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Offline coloradopatton  
#1 Posted : 14 March 2003 00:33:41(UTC)
coloradopatton


Joined: 14/03/2003(UTC)
Posts: 2
Location: ,
Hi, I'm new to the forum. I have an old Marklin setup (1975 when M track was used). The layout I was using called for one piece of M track that I do not have, 5104. This has been described as a "contact track section, full length, 30 degrees, curved." These pieces appear to have two capacitors installed. I do not understand how they were used. I have a couple of 5105, the straight track sections, but no longer have any information of how they work. When I looked at a current Marklin catalog these types of tracks (C track, of course) were not listed. These are not the same as control track sections that have a plastic "button" that is flipped when encountering a locomotive shoe. Can anyone help? Thanks

Offline Webmaster  
#2 Posted : 14 March 2003 01:11:54(UTC)
Webmaster


Joined: 25/07/2001(UTC)
Posts: 11,094
Hi coloradopatton, welcome to the forum...

Isn't this the curved "5100" contact track where the wheelsets make the connection between an isolated section of rail and "ground" (the other rail)? I remember having such in my childhood... With 2 sockets for cable plugs? Hopeless to use for switching relays as signals and turnouts since a long or standing train would keep the power on to the relays until they began to smell & smoke... But ok to keep something "active" while the train passed, like a bell, warning light or such... Long coaches would of course break the established circuit, but still...

Useful nowadays in digital to detect occupancy on a section of track, but 2 of them should be used after eachother with the "isolated" track of the 2 pieces connected together so reliable detection of longer coaches is made...

I looked in a 1974 catalog, and they were not offered then so they must be a little bit older... Kind of like in my own 60's childhood... <img src=icon_smile.gif border=0 align=middle>
Juhan - "Webmaster", at your service...
He who asks a question is a fool for five minutes. He who does not ask a question remains a fool forever. [Old Chinese Proverb]
Offline perz  
#3 Posted : 14 March 2003 01:23:31(UTC)
perz

Sweden   
Joined: 12/01/2002(UTC)
Posts: 2,577
Location: Sweden
Hi, and welcome to the forum.

Do you really have tracks with number 5105 ? I think you mean the 5115 contact track. Both the 5104 (curved) and the 5115 (straight) are contact track, and both operate the same.

They have one of the rails isolated from the main metal body. When a loco or car is on that track, the wheels bridge the isolated rail and close the connection to the metal body. This can then be used to activate e.g. a turnout, a relay, a signal or a digital input device (s88). The capacitors are there to give a "smoother" electrical signal and to filter out high voltage spikes that can occur if the contact track is used to control solenoids like turnouts etc.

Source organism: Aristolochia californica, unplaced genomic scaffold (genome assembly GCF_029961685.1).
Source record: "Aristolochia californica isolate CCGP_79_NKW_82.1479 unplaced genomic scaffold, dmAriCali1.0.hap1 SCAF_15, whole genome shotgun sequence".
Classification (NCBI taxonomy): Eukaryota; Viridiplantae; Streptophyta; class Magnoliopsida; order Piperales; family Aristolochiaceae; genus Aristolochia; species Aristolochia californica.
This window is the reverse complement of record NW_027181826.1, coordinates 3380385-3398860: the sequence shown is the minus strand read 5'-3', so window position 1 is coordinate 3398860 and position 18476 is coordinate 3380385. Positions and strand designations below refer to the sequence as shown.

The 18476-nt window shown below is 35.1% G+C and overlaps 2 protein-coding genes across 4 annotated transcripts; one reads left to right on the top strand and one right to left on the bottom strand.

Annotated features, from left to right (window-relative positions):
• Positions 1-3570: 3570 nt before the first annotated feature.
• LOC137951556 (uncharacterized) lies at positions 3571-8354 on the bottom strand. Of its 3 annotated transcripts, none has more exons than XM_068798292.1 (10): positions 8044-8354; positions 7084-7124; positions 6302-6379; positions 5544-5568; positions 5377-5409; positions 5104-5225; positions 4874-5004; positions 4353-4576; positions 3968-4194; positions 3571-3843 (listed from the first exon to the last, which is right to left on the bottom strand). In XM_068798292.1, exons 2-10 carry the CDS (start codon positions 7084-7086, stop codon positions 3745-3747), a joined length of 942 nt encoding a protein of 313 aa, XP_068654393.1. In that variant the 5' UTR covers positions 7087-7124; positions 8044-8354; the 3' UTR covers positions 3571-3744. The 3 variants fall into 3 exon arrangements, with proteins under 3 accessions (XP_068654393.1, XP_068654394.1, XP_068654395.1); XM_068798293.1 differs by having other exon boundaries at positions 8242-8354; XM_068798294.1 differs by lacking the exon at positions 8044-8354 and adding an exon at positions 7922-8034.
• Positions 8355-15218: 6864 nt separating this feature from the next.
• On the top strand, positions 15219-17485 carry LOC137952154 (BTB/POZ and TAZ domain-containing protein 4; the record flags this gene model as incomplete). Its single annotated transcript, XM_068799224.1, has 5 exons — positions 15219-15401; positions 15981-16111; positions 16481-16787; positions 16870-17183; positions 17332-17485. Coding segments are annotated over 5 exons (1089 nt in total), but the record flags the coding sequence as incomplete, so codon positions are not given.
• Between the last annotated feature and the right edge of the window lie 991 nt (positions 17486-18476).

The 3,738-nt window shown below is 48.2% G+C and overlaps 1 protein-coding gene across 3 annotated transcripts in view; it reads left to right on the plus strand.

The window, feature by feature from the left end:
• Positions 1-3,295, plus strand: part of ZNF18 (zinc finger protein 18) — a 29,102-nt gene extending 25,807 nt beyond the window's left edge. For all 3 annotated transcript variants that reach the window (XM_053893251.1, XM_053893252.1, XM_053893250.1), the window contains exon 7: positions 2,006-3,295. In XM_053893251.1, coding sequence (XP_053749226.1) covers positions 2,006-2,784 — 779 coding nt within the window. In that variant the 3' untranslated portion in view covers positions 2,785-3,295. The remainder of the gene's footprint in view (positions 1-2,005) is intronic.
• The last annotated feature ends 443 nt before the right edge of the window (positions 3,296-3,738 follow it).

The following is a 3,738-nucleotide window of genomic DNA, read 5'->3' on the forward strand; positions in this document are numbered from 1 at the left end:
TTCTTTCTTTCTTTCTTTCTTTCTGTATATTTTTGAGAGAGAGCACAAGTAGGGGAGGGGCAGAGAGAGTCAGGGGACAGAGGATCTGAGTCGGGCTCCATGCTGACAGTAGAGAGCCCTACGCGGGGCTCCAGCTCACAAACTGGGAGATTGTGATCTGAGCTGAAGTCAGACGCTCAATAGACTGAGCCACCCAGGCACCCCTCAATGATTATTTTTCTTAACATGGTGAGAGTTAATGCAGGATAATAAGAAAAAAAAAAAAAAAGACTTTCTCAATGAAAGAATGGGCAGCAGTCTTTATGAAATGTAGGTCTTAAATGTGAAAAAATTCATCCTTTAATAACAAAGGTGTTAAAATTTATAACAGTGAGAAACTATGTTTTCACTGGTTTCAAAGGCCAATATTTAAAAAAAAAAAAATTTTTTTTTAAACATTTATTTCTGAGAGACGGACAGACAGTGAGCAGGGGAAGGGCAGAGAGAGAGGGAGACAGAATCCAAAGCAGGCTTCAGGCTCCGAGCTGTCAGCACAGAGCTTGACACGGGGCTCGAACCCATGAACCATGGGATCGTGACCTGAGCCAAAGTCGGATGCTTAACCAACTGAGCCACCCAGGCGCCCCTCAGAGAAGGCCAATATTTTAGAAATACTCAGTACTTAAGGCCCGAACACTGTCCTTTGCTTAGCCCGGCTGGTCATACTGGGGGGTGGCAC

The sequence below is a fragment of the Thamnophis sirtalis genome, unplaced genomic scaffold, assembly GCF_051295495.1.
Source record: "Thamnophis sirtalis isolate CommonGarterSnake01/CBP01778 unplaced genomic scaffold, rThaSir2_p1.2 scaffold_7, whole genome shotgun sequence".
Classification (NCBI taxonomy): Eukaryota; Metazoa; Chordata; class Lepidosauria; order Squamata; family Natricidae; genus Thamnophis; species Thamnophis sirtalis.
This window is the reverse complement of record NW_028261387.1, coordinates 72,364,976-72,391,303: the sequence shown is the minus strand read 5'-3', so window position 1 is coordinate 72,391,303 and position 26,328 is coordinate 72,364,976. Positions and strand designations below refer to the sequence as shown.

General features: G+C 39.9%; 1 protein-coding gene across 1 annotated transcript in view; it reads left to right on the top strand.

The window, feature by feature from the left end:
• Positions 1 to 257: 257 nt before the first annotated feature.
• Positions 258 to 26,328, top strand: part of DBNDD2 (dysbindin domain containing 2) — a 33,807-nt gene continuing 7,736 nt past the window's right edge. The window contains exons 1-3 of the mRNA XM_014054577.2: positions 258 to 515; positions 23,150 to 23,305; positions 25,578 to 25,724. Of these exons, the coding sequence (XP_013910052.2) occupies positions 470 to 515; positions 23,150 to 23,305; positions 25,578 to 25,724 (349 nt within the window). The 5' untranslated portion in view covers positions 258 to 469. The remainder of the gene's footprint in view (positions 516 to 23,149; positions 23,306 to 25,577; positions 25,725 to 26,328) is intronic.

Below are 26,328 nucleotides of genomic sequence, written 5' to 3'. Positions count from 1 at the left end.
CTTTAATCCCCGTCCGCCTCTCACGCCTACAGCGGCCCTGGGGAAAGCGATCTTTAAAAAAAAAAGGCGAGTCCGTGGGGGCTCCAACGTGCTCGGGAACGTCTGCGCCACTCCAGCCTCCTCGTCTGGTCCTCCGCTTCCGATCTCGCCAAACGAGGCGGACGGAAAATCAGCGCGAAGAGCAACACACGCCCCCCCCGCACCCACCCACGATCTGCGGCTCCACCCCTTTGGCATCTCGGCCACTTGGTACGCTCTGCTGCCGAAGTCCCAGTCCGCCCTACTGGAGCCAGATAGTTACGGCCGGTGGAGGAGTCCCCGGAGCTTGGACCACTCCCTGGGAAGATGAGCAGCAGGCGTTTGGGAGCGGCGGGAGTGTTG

With C track, there is no need for special contact tracks, since the road bed is isolating and the connection between the two rails can be easily cut.

Offline Lars Westerlind  
#4 Posted : 14 March 2003 09:12:04(UTC)
Lars Westerlind


Joined: 19/10/2001(UTC)
Posts: 2,379
Location: Lindome, Sweden
Hmm, some confusion here. There have been in all four tracks tracks with isolated wheelbridged rails; 2 of which with double connections as desrcribed, the other two with just one isolated rail used to make electrical railway crossing "occopied sections" longer. Each pair has the equivelents of 5100 and 5106 (curved+straight). Unfortunately I'm not quite sure of the numbers, and even worse, www.märklinist.de has got it wrong as they have the same description for 5104 and 5116. I'm also pretty sure that the numbers should be 5104,5105,5115 and 5116 for the tracks in question. So let me guess:

5104 Curved 30 degress, radius 360 mm, contact track
5105 Straight 180 mm, contact track
5115 Straight 180 mm, level crossing supplement
5116 Curved 30 degress, radius 360 mm, level crossing track.

The function of the contact is as described by Webmaster and Perz.

Regards
Lars Westerlind.

Offline Webmaster  
#5 Posted : 15 March 2003 02:06:42(UTC)
Webmaster


Joined: 25/07/2001(UTC)
Posts: 11,094
In my 1974 catalog, 5115 (straight) and 5116 (curved) are presented as tracks to prolong the "contact section" for the 7192 crossing, so Lars has it right here.
I believe the 5105 designation is correct by coloradopatton, since I had such tracks too in my childhood.. <img src=icon_smile.gif border=0 align=middle>
Juhan - "Webmaster", at your service...
He who asks a question is a fool for five minutes. He who does not ask a question remains a fool forever. [Old Chinese Proverb]
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